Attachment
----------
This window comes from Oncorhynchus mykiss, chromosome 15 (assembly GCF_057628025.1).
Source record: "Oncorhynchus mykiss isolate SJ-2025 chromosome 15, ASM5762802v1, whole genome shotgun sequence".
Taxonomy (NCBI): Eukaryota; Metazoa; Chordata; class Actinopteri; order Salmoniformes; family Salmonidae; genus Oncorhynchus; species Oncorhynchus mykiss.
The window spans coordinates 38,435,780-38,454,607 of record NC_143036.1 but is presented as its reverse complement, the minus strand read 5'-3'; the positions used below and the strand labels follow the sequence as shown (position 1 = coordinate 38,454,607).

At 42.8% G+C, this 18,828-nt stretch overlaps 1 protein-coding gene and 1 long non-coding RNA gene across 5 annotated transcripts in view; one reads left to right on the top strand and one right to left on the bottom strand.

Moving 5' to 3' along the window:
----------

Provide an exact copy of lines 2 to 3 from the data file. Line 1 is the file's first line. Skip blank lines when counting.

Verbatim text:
Source record: "Oncorhynchus mykiss isolate SJ-2025 chromosome 15, ASM5762802v1, whole genome shotgun sequence".
Taxonomy (NCBI): Eukaryota; Metazoa; Chordata; class Actinopteri; order Salmoniformes; family Salmonidae; genus Oncorhynchus; species Oncorhynchus mykiss.